As tons of bros bro’d out during
Mexican Independence Day Cinco de Mayo, the White House held its annual celebration to honor the Mexican community. The live telecast kicked off with Maná performing their hits and ended with President Barack Obama addressing the audience and calling the event a fiesta. Before he got to serious matters, Obama thanked Yaneley, the young girl who introduced him; Johnny Hernandez, the special guest chef for the day; Representative Joaquín Castro, who he gave a pep talk to (“I know your parents are proud of you, and we’re proud of you”); and of course, Maná.
Obama delved into the history of Cinco de Mayo, explaining that an “ill-equipped and hastily trained band of Mexican patriots” defended themselves against France’s army 154 years ago. For Obama, who spoke to President Enrique Peña Nieto that day, the speech became a chance to reinforce the bonds between Mexico and the United States.
“Together, we increased high school and college graduation rates, cutting the Latino dropout rate by more than half since 2000,” he said. “Together, we ensured that more than 7000,000 DREAMers have the opportunity to reach their potential. Together, we continue to fix our broken immigration system. The fact that we weren’t able to get it through Congress has been one of the most frustrating aspects of my presidency. But our ability to take actions within my legal authority to make our immigration system fairer and smarter and more just I continue to believe are going to help pave the way for us to finally get the law passed through the next Congress.”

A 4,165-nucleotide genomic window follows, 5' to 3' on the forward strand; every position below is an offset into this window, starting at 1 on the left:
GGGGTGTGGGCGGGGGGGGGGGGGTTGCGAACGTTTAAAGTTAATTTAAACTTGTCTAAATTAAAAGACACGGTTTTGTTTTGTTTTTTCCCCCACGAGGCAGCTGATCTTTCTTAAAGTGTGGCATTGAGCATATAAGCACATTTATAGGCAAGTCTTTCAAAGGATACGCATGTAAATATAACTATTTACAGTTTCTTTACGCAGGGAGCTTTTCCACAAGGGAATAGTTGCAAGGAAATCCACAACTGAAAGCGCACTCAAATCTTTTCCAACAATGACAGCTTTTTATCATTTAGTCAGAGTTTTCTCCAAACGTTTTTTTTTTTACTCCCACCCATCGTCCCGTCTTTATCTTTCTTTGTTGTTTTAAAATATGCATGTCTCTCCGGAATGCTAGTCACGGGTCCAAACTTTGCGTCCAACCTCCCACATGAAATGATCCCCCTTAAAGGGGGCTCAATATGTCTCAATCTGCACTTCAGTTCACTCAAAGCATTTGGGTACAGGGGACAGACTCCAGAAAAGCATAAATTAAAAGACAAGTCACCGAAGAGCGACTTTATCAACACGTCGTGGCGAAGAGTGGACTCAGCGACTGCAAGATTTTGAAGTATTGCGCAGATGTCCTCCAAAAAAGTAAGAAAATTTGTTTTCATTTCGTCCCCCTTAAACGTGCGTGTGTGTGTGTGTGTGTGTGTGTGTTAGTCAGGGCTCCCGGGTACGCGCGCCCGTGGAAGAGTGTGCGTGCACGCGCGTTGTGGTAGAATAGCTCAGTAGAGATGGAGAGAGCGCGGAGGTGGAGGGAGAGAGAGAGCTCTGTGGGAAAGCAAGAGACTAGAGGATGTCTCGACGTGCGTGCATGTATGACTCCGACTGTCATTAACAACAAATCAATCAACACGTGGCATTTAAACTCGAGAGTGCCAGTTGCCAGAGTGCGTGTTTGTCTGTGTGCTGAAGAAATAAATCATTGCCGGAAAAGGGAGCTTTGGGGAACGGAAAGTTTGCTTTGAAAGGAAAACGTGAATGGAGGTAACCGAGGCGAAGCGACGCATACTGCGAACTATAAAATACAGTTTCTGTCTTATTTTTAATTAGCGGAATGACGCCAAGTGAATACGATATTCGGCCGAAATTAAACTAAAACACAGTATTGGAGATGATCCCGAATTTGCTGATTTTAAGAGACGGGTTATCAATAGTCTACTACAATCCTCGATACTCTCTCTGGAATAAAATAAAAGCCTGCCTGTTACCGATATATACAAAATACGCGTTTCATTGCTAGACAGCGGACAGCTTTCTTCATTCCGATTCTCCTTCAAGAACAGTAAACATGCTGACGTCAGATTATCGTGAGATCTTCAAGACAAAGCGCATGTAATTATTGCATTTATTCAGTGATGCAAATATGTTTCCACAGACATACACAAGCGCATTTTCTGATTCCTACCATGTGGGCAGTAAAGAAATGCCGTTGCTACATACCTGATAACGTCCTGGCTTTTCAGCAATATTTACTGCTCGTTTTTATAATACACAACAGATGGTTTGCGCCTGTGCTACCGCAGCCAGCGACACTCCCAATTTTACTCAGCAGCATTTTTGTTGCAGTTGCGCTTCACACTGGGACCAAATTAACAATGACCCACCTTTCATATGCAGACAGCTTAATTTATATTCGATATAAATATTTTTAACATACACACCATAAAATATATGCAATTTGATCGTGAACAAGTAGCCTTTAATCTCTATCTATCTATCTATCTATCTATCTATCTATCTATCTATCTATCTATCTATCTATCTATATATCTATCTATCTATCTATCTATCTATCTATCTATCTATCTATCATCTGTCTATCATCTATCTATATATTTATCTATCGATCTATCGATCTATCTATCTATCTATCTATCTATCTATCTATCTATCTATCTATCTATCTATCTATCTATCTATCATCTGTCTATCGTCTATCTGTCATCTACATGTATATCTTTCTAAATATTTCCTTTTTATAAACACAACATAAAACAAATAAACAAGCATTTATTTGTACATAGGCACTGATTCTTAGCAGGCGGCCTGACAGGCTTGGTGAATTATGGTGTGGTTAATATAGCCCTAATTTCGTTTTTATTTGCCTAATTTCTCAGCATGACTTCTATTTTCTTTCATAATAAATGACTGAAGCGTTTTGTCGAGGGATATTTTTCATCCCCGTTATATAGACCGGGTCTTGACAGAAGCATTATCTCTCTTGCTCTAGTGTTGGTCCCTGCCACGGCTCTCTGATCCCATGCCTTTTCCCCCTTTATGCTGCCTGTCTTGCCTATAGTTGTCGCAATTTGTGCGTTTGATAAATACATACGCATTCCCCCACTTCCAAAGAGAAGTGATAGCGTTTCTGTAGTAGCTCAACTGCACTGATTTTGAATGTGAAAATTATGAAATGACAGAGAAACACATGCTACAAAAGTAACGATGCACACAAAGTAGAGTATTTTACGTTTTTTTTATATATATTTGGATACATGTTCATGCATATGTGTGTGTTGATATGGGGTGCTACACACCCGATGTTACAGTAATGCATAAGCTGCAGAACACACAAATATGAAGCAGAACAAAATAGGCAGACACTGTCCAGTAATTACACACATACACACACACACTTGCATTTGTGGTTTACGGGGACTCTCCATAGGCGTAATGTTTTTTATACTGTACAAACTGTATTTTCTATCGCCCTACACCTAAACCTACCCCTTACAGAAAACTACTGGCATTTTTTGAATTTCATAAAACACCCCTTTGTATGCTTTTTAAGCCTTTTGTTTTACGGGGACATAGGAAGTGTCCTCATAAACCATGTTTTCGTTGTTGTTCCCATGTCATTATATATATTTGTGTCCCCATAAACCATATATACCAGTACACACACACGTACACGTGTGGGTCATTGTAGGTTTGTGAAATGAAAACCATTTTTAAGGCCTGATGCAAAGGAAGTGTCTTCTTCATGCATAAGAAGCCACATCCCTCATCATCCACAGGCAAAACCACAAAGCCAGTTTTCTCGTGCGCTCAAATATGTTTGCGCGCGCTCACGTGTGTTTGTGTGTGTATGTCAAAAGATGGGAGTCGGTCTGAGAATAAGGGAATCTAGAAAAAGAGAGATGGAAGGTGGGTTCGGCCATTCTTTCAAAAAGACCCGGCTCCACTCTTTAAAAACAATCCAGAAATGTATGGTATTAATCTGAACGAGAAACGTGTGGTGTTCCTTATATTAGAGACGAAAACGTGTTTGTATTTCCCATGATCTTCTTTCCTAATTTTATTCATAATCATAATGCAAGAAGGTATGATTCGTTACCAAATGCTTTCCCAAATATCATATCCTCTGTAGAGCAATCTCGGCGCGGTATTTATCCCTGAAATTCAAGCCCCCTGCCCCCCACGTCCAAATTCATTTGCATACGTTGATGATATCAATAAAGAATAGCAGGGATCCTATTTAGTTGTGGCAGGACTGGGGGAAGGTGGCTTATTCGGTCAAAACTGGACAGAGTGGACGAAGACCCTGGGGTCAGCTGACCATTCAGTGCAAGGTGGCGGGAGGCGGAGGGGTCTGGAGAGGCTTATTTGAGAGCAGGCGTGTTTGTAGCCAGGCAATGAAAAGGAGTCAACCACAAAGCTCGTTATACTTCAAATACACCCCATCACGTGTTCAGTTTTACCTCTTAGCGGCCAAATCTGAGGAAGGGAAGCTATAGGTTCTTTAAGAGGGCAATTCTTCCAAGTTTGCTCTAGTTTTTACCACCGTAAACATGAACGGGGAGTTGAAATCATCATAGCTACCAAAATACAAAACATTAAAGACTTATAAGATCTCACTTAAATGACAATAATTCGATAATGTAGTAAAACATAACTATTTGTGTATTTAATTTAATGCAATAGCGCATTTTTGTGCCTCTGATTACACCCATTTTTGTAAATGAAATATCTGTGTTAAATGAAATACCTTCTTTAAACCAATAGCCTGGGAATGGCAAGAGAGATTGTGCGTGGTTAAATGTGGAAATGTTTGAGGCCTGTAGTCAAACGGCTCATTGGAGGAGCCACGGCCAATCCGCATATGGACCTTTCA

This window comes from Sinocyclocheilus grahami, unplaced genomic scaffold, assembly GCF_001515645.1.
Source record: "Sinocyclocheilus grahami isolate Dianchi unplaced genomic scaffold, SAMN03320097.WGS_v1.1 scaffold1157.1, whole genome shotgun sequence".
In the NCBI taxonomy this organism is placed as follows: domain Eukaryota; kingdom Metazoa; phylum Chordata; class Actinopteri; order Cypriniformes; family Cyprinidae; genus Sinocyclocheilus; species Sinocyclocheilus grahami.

And no one could have represented what’s more at stake than 6-year-old Sophie Cruz. The young immigration activist is the daughter of two undocumented parents, and meeting Obama has brought her full circle on her journey. Sophie first caught the world’s attention when she bypassed Pope Francis’ security during his September visit to the United States. She handed El Papa a letter, urging him to ask Obama to pass immigration reform so that families like hers could stay together. On Thursday, Sophie got the opportunity to tell Barack herself, but the moment must have been bittersweet for her.
Her parents – who do not have social security numbers and therefore, can’t pass a background check – had to wait a block away from the White House. Instead, filmmaker Paola Mendoza, who directed an eight-minute short about Sophie and her family titled Free Like the Birds, and FWD.us’ Alida Garcia accompanied her inside.
Just before 2 p.m., her family got her as close to the inside of the White House as they could. Sophie kissed her father and baby sister, and she made a cross on her mother’s face. Sophie’s parents missed an important moment in their daughters’ life. “It breaks my heart,” Zoyla Cruz told the Washington Post about missing the ceremony. “I’m dying. Imagine all those families separated by deportation.”
Three hours after they left her in the visitors’ line, Sophie came back and hugged her mother. Excitedly, she said, “I saw the president! He gave me his autograph.” And her parents got a little gift, courtesy of Mendoza and Garcia: empanadas wrapped in White House napkins.
Check out a few images of what went down inside: